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Using the BCC Prism Filter in After Effects

The BCC Prism filter has the ability to generate a couple of different unique looks, depending upon the source clip that it is applied to and the filter preset that is being applied. For this exercise, we'll use the filter in After Effects to emulate the chromatic aberration effect on a background clip and to make the alpha channel of a piece of text trail off in different colors.

To start, we import the Artbeats Forest 2 clip into the After Effects project window. Then create a new D1 comp of 2 second duration and drag the imported clip down into the timeline. Then we generate a new text element above the forest clip. For the text, we'll type out the word "PRISM" in capital letters using the font Arial Black at a size of 100 points. Set the color of the text to white.

Now apply the BCC Prism filter to the background clip. We are going to use the setting labeled default in the filter preset menu - click on the load button and select the default preset. Observe that the clip now appears to have chromatic aberration, meaning a loss of convergence in the outer regions of the image. The image appears sharp in the center, with each of the RGB channels the same size and in perfect register but as you move out toward the edge of the image, you can see that the RGB channels no longer converge in the same spot. This is what we see in the real world when shooting scenes with imperfect lenses that have registration problems. This effect is also known as purple fringing. Let's click in the Starting Depth parameter and set the value to 1.06. Notice how changing this value grows the width of the fringe that we are introducing ing the image, which produces an effect of rapid movement where there was none in the original.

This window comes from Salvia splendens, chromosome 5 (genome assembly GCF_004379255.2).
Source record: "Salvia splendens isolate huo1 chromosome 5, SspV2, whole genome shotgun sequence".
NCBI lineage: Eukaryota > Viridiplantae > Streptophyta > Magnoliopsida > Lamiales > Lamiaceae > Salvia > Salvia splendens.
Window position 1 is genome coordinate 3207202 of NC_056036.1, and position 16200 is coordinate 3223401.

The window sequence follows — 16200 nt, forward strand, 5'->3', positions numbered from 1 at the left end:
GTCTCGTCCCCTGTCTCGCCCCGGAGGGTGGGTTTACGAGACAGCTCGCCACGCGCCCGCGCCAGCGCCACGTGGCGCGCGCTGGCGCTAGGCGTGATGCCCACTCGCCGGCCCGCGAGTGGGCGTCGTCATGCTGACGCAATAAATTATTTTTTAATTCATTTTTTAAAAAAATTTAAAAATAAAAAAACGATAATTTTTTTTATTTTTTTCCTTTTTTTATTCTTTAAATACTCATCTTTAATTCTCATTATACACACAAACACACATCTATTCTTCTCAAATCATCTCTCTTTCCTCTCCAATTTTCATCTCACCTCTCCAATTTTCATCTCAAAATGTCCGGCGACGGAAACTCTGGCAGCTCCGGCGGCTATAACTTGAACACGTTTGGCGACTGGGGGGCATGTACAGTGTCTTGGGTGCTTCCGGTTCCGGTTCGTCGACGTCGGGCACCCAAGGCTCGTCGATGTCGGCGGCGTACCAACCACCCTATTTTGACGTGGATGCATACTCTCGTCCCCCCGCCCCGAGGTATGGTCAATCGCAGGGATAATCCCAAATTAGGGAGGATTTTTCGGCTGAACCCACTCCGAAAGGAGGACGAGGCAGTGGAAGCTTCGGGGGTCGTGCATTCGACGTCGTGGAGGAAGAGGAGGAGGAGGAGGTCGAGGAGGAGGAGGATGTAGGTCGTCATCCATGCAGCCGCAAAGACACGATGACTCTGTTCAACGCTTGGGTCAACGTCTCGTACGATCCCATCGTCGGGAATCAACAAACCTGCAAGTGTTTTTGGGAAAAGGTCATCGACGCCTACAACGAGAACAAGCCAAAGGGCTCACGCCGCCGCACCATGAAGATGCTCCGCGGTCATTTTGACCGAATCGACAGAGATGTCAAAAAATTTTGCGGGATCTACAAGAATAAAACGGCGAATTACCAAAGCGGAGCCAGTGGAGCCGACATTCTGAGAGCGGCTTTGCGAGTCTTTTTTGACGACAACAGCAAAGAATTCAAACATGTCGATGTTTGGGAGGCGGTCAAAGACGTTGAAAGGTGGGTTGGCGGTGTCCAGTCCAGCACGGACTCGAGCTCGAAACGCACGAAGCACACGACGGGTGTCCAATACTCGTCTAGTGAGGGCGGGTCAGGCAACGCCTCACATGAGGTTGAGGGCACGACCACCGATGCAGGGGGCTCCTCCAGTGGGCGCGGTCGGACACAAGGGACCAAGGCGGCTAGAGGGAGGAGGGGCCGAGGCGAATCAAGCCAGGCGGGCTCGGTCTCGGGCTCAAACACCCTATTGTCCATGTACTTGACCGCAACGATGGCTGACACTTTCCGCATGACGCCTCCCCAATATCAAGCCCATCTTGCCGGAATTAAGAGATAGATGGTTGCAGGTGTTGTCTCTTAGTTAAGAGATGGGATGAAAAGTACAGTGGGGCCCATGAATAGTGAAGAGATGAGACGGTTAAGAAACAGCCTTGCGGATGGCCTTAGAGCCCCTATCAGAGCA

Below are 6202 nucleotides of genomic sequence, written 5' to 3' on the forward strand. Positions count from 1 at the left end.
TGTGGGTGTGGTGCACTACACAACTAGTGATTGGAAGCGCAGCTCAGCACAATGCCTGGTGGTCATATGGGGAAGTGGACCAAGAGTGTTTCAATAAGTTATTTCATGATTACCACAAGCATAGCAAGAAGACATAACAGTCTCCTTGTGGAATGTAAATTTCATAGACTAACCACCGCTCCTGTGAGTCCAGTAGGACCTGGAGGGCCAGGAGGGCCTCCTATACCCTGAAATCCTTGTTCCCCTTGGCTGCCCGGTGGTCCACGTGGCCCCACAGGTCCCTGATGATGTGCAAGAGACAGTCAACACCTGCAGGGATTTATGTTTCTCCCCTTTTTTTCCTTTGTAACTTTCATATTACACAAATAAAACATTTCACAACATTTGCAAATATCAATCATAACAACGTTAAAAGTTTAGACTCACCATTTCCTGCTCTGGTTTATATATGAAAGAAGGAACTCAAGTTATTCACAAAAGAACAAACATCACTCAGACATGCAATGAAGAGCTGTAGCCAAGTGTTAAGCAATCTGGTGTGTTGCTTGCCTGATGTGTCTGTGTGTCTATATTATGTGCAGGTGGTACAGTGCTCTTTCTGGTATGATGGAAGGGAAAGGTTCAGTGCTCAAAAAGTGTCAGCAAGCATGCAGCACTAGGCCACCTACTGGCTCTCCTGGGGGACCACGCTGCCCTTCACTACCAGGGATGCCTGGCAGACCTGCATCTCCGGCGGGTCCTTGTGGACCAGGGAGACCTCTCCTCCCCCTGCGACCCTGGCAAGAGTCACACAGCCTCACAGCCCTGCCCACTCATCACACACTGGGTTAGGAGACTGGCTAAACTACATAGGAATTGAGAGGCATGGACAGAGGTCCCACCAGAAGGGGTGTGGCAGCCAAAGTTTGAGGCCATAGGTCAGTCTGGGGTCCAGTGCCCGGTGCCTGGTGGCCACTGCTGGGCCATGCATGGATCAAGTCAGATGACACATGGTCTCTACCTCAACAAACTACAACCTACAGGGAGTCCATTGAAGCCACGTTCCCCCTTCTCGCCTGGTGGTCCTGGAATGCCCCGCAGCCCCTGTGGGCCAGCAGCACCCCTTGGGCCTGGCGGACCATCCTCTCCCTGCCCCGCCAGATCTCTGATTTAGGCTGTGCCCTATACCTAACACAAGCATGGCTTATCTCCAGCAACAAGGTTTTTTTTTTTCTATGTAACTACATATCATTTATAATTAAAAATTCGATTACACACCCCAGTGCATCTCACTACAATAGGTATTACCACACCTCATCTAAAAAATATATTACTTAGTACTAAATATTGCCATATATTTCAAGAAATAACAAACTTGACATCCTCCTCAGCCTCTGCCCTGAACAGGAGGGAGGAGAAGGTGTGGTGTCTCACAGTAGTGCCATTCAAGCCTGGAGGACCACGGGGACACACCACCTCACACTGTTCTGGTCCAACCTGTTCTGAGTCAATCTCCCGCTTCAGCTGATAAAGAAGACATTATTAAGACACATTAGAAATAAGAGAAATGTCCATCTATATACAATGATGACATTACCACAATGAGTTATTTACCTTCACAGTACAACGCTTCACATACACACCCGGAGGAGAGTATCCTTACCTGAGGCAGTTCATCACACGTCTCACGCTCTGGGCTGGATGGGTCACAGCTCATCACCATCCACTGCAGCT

We're going to move on to the text layer now and apply the Prism filter to generate a trails effect. Apply the BCC Prism filter to the text layer. Observe that even at the default setting, the effect is interesting. Let's set the sample count to 20 and offset the starting angle. Because of the fact that this filter is hardware accelerated, we can simply go to the angle dial control and just start dragging it to the value that we want and see a real-time preview of the effect. So we have just used the BCC Prism filter to add a chromatic aberration effect to the background plate while using the same Prism filter to create multi-colored trails of the text.